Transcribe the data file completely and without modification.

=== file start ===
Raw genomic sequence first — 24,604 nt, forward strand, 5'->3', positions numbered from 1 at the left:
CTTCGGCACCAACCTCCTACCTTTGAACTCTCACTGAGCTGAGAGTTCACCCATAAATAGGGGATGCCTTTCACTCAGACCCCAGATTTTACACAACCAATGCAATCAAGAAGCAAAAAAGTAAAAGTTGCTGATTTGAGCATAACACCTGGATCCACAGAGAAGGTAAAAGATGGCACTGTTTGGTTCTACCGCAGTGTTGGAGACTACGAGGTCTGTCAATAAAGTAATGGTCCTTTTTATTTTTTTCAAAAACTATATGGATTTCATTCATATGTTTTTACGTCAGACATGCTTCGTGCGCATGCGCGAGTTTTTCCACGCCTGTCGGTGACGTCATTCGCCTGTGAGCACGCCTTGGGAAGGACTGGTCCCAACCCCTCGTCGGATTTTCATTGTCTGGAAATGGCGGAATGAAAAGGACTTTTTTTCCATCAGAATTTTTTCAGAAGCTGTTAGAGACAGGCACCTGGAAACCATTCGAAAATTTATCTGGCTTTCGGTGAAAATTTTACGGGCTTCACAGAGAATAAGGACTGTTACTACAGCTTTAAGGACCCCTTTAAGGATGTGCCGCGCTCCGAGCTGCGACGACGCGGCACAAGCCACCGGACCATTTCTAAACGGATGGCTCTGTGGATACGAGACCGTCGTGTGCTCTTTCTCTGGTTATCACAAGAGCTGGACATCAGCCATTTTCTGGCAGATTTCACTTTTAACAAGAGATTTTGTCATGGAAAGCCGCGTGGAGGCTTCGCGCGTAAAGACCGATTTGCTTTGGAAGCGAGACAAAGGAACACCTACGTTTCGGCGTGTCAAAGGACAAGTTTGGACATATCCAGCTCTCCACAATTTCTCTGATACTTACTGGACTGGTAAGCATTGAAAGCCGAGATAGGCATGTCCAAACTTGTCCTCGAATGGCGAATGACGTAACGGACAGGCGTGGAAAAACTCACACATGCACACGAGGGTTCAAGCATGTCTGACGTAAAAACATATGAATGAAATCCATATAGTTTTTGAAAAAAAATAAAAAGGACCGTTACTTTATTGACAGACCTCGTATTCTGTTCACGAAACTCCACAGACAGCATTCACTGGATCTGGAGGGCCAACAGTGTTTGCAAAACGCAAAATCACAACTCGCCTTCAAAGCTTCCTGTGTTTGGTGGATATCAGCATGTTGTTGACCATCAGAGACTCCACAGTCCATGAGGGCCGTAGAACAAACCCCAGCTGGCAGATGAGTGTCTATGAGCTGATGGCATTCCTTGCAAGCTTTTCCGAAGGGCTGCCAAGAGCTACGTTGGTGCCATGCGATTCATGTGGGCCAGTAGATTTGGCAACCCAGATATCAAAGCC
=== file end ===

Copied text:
Raw genomic sequence first — 24,604 nt, forward strand, 5'->3', positions numbered from 1 at the left:
CTTCGGCACCAACCTCCTACCTTTGAACTCTCACTGAGCTGAGAGTTCACCCATAAATAGGGGATGCCTTTCACTCAGACCCCAGATTTTACACAACCAATGCAATCAAGAAGCAAAAAAGTAAAAGTTGCTGATTTGAGCATAACACCTGGATCCACAGAGAAGGTAAAAGATGGCACTGTTTGGTTCTACCGCAGTGTTGGAGACTACGAGGTCTGTCAATAAAGTAATGGTCCTTTTTATTTTTTTCAAAAACTATATGGATTTCATTCATATGTTTTTACGTCAGACATGCTTCGTGCGCATGCGCGAGTTTTTCCACGCCTGTCGGTGACGTCATTCGCCTGTGAGCACGCCTTGGGAAGGACTGGTCCCAACCCCTCGTCGGATTTTCATTGTCTGGAAATGGCGGAATGAAAAGGACTTTTTTTCCATCAGAATTTTTTCAGAAGCTGTTAGAGACAGGCACCTGGAAACCATTCGAAAATTTATCTGGCTTTCGGTGAAAATTTTACGGGCTTCACAGAGAATAAGGACTGTTACTACAGCTTTAAGGACCCCTTTAAGGATGTGCCGCGCTCCGAGCTGCGACGACGCGGCACAAGCCACCGGACCATTTCTAAACGGATGGCTCTGTGGATACGAGACCGTCGTGTGCTCTTTCTCTGGTTATCACAAGAGCTGGACATCAGCCATTTTCTGGCAGATTTCACTTTTAACAAGAGATTTTGTCATGGAAAGCCGCGTGGAGGCTTCGCGCGTAAAGACCGATTTGCTTTGGAAGCGAGACAAAGGAACACCTACGTTTCGGCGTGTCAAAGGACAAGTTTGGACATATCCAGCTCTCCACAATTTCTCTGATACTTACTGGACTGGTAAGCATTGAAAGCCGAGATAGGCATGTCCAAACTTGTCCTCGAATGGCGAATGACGTAACGGACAGGCGTGGAAAAACTCACACATGCACACGAGGGTTCAAGCATGTCTGACGTAAAAACATATGAATGAAATCCATATAGTTTTTGAAAAAAAATAAAAAGGACCGTTACTTTATTGACAGACCTCGTATTCTGTTCACGAAACTCCACAGACAGCATTCACTGGATCTGGAGGGCCAACAGTGTTTGCAAAACGCAAAATCACAACTCGCCTTCAAAGCTTCCTGTGTTTGGTGGATATCAGCATGTTGTTGACCATCAGAGACTCCACAGTCCATGAGGGCCGTAGAACAAACCCCAGCTGGCAGATGAGTGTCTATGAGCTGATGGCATTCCTTGCAAGCTTTTCCGAAGGGCTGCCAAGAGCTACGTTGGTGCCATGCGATTCATGTGGGCCAGTAGATTTGGCAACCCAGATATCAAAGCC